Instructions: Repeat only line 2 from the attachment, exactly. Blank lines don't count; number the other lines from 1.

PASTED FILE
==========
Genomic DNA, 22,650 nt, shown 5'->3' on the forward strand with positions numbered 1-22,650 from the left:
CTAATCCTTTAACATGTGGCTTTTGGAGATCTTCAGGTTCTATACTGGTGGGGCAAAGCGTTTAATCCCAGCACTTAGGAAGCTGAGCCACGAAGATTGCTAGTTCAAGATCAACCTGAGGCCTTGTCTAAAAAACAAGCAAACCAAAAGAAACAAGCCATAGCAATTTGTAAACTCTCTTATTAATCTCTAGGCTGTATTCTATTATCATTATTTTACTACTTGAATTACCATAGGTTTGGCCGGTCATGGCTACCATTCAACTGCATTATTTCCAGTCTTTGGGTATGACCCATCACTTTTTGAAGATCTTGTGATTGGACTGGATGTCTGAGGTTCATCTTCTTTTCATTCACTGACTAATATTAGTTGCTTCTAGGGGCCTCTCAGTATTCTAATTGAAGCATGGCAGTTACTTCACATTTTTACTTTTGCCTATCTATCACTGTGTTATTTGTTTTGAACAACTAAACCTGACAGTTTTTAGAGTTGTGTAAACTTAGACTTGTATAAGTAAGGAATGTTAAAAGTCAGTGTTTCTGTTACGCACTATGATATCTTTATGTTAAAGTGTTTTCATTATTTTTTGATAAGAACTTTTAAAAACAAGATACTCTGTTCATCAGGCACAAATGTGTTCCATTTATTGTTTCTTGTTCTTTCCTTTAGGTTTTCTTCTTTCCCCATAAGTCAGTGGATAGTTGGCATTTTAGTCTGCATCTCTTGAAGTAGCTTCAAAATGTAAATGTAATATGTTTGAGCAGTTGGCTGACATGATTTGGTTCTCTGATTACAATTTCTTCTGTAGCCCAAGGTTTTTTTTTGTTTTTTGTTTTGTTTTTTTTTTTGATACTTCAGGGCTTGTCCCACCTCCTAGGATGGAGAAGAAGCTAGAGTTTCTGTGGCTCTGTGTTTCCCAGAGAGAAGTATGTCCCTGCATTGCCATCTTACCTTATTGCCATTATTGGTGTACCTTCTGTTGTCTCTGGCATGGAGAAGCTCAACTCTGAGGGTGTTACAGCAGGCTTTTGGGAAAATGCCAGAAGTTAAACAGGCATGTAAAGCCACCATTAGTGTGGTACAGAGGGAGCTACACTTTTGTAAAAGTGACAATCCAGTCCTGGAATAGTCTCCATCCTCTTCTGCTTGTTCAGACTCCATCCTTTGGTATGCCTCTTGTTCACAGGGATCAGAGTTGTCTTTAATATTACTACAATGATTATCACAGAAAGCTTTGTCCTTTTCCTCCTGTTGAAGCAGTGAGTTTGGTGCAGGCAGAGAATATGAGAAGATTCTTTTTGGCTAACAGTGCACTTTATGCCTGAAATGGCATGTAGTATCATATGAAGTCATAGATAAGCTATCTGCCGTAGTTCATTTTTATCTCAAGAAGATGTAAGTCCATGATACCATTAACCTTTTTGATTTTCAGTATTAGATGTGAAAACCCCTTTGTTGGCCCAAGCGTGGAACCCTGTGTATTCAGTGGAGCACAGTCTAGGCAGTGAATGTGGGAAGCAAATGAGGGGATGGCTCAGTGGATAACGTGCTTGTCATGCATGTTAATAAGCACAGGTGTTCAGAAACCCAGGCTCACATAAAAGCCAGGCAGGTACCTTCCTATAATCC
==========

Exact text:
CTAATCCTTTAACATGTGGCTTTTGGAGATCTTCAGGTTCTATACTGGTGGGGCAAAGCGTTTAATCCCAGCACTTAGGAAGCTGAGCCACGAAGATTGCTAGTTCAAGATCAACCTGAGGCCTTGTCTAAAAAACAAGCAAACCAAAAGAAACAAGCCATAGCAATTTGTAAACTCTCTTATTAATCTCTAGGCTGTATTCTATTATCATTATTTTACTACTTGAATTACCATAGGTTTGGCCGGTCATGGCTACCATTCAACTGCATTATTTCCAGTCTTTGGGTATGACCCATCACTTTTTGAAGATCTTGTGATTGGACTGGATGTCTGAGGTTCATCTTCTTTTCATTCACTGACTAATATTAGTTGCTTCTAGGGGCCTCTCAGTATTCTAATTGAAGCATGGCAGTTACTTCACATTTTTACTTTTGCCTATCTATCACTGTGTTATTTGTTTTGAACAACTAAACCTGACAGTTTTTAGAGTTGTGTAAACTTAGACTTGTATAAGTAAGGAATGTTAAAAGTCAGTGTTTCTGTTACGCACTATGATATCTTTATGTTAAAGTGTTTTCATTATTTTTTGATAAGAACTTTTAAAAACAAGATACTCTGTTCATCAGGCACAAATGTGTTCCATTTATTGTTTCTTGTTCTTTCCTTTAGGTTTTCTTCTTTCCCCATAAGTCAGTGGATAGTTGGCATTTTAGTCTGCATCTCTTGAAGTAGCTTCAAAATGTAAATGTAATATGTTTGAGCAGTTGGCTGACATGATTTGGTTCTCTGATTACAATTTCTTCTGTAGCCCAAGGTTTTTTTTTGTTTTTTGTTTTGTTTTTTTTTTTGATACTTCAGGGCTTGTCCCACCTCCTAGGATGGAGAAGAAGCTAGAGTTTCTGTGGCTCTGTGTTTCCCAGAGAGAAGTATGTCCCTGCATTGCCATCTTACCTTATTGCCATTATTGGTGTACCTTCTGTTGTCTCTGGCATGGAGAAGCTCAACTCTGAGGGTGTTACAGCAGGCTTTTGGGAAAATGCCAGAAGTTAAACAGGCATGTAAAGCCACCATTAGTGTGGTACAGAGGGAGCTACACTTTTGTAAAAGTGACAATCCAGTCCTGGAATAGTCTCCATCCTCTTCTGCTTGTTCAGACTCCATCCTTTGGTATGCCTCTTGTTCACAGGGATCAGAGTTGTCTTTAATATTACTACAATGATTATCACAGAAAGCTTTGTCCTTTTCCTCCTGTTGAAGCAGTGAGTTTGGTGCAGGCAGAGAATATGAGAAGATTCTTTTTGGCTAACAGTGCACTTTATGCCTGAAATGGCATGTAGTATCATATGAAGTCATAGATAAGCTATCTGCCGTAGTTCATTTTTATCTCAAGAAGATGTAAGTCCATGATACCATTAACCTTTTTGATTTTCAGTATTAGATGTGAAAACCCCTTTGTTGGCCCAAGCGTGGAACCCTGTGTATTCAGTGGAGCACAGTCTAGGCAGTGAATGTGGGAAGCAAATGAGGGGATGGCTCAGTGGATAACGTGCTTGTCATGCATGTTAATAAGCACAGGTGTTCAGAAACCCAGGCTCACATAAAAGCCAGGCAGGTACCTTCCTATAATCC